The “monasosh” stream on Flickr was updated Saturday with the image above of a smiling Egyptian army soldier posing with a baby for a photo on top of an armored vehicle riddled with Arabic graffiti. She has been taking pictures with a BlackBerry. The Internet remains disrupted, including BlackBerry service, but she is still getting her photos out. This particular photo, in the context of fresh reports that wealthy elites close to President Hosni Mubarak are fleeing Egypt, makes me feel that the end is near for that nation’s autocratic ruler. Events are shifting so quickly that my meager blog posts feel stale after a few hours. Watch Al Jazeera English’s live stream for the absolute latest. Hopefully the blood that has been spilled will not have been in vain.
See that cell phone in the top right corner of the photo? The Internet and SMS text messages may have been disrupted by the Mubarak regime, but cell phones and cameras were not rendered inoperable. This Jan. 28, 2011, photo was taken with a Blackberry in the neighborhood of Imbaba near Cairo. The photographer got it and other photos onto Flickr. How the photographer did that, I don’t know. The only regular Internet that was working was the one functioning ISP serving the Egyptian Stock Exchange. Others had the option – albeit very expensive – of using satellite phone services. But it really didn’t matter. The damage already was done on Facebook and Twitter and text messages rallying the Egyptian people to protest after Friday prayers before the Internet crackdown. One TV newscaster on Al Jazeera English believed that the loss of online information actually drew more people outside to find out what was happening. I also think that the protesters, without the need to keep uploading photos from their phones or check for updates on their computers, were left to be singularly focused on causing a breakdown of government authority. On Friday night, President Obama urged the Mubarak regime “to reverse the actions that they’ve taken to interfere with access to the Internet.” In reality, the regime cannot sustain the disruption unless Mubarak is prepared to take Egypt on a journey backwards to pre-Internet times. Sure, half the country is broke or out of work, but the other half needs ATMs and credit cards. Those don’t work without connectivity. And every minute without the Internet, Egyptians are missing out on this:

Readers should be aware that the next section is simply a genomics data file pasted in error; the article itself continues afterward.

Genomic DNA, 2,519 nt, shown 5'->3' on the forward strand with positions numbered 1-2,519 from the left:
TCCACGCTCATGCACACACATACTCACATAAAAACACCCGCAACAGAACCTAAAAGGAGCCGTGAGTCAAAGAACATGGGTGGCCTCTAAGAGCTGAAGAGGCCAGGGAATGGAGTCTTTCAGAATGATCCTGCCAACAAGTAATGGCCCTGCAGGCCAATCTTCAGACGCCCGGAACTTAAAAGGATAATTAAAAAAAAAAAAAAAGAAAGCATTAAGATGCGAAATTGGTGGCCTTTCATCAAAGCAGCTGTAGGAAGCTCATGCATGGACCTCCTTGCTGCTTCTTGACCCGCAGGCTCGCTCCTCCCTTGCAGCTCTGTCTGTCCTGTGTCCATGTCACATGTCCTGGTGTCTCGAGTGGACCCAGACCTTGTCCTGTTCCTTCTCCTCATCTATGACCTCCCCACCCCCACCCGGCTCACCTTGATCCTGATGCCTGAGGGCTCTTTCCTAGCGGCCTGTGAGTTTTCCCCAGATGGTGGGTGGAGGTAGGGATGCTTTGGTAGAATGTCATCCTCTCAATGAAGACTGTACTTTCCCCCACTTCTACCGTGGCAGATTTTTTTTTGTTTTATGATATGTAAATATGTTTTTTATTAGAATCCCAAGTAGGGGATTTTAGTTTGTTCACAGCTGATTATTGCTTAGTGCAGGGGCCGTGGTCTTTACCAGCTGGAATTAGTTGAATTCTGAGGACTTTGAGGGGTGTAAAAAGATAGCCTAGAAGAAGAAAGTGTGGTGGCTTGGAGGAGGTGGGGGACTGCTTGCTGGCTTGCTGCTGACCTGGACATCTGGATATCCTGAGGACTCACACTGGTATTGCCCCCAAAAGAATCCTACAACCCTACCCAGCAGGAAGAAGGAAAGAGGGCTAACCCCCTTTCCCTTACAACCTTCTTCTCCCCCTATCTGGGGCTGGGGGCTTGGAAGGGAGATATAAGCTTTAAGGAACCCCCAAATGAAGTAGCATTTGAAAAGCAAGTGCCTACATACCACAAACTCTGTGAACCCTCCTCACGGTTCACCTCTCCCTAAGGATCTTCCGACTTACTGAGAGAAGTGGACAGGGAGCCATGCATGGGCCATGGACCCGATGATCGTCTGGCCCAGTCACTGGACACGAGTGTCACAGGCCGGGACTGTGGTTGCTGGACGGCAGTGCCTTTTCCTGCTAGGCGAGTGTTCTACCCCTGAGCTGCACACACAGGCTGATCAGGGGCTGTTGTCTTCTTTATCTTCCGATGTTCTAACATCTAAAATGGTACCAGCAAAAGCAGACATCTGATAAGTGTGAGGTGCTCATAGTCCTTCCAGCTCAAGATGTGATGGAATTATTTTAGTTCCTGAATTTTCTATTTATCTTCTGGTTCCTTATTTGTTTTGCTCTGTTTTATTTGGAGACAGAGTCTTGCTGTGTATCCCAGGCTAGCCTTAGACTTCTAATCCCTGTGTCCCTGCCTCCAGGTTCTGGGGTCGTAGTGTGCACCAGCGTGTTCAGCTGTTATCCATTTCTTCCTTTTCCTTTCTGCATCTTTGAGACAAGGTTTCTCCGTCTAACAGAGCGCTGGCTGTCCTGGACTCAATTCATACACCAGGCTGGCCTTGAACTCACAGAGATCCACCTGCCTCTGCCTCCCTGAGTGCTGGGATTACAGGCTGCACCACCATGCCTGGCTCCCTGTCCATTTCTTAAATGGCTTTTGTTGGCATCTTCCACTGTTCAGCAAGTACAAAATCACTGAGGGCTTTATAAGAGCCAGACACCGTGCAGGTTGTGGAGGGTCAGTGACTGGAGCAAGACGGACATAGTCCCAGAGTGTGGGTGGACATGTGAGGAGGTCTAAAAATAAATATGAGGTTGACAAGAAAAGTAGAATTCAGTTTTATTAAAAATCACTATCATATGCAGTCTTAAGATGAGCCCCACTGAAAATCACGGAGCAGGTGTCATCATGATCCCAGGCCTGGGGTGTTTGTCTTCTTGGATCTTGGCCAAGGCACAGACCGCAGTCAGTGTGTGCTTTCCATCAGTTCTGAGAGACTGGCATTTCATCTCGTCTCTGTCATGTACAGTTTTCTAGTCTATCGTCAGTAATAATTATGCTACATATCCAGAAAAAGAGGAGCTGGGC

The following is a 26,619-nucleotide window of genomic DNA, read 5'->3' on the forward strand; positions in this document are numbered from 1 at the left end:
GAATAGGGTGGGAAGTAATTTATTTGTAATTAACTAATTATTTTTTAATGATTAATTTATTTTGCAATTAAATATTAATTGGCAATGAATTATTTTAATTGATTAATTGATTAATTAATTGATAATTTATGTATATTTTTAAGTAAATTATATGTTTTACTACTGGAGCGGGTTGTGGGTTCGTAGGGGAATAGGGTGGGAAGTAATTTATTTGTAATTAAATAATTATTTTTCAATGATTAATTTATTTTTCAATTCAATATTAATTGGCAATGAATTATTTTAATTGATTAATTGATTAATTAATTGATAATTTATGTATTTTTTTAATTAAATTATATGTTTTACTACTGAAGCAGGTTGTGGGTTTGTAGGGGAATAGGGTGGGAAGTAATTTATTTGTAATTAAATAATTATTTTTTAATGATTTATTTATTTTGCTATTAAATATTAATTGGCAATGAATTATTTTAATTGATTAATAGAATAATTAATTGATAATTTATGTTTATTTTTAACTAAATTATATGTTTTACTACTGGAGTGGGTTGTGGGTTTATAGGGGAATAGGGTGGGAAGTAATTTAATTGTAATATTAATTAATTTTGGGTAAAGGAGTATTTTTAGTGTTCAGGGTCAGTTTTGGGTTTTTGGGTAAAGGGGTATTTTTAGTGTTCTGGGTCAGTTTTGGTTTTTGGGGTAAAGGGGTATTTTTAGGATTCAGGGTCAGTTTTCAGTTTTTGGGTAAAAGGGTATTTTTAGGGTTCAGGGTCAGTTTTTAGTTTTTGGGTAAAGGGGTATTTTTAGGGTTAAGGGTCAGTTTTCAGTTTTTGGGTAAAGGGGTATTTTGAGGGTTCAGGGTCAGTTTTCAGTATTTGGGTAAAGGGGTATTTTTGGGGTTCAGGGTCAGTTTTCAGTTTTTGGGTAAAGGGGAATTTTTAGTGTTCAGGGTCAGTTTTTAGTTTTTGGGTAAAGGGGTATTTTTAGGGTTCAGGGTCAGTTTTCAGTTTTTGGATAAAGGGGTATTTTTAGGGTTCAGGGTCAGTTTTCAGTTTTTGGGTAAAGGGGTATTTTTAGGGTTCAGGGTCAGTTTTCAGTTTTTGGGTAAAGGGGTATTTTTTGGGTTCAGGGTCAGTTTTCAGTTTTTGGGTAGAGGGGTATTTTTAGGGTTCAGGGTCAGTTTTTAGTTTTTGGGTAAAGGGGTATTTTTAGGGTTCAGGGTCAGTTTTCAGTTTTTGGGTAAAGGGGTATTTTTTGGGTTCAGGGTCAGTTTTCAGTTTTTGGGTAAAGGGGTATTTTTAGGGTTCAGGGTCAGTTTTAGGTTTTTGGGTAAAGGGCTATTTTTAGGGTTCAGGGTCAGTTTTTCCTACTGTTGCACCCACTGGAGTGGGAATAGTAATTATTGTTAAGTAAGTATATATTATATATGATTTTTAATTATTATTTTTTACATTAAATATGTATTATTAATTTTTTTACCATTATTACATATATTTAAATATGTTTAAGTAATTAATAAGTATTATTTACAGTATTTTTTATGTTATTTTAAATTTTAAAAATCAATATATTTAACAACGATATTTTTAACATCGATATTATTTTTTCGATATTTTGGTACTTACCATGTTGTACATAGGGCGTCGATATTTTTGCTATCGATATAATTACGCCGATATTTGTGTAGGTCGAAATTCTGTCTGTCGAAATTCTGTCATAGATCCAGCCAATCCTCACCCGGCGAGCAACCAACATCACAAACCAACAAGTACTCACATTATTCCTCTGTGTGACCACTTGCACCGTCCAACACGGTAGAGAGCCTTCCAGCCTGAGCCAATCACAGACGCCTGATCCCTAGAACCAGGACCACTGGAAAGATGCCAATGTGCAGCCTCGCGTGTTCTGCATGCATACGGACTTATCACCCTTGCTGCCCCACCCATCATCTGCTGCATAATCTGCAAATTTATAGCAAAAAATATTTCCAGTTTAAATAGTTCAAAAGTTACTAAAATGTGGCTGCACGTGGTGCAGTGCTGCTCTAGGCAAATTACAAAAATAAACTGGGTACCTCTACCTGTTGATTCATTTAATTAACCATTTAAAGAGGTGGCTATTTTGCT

Source: The Clearly Dope
It is Friday, and huge protests are planned in Egypt. The Mubarak regime blocked access to the Internet after the video above became public. Certainly, the Internet disruption is meant to stymie the protesters ability to organize. But the government must also be concerned about what the outside world sees and hears. The mainstream media have already been roughed up, but they are still reporting from the scene. How long that lasts depends on how successful the Egyptian government is in quelling dissent. But the information will still flow on the Internet, even if it has to be improvised.
Update #1: To get some of the lastest online reports, check the Guardian UK newspaper blog here.
Update #2: Al Jazeera English livestream here.
A year ago today, Steve Jobs unveiled the Apple iPad. I don’t own one. I’ve only seen an iPad a few times. You may live and work where they are all over the place. I don’t. Maybe that’s why I have been able to avoid getting an iPad. I understand its benefits and potential. When it was unveiled, I immediately saw how it could be a great tool for college students, especially as a textbook reader (no more lugging around a 20-pound backpack). It’s great for looking at photos and playing games. I’ve read how hip restaurants are using it to show wine lists to patrons. I’ve read how the tablet computer is the final nail in the coffin for desktop computers. Apple has sold 15 million since the iPad was made available to the public last April. I just don’t need it. More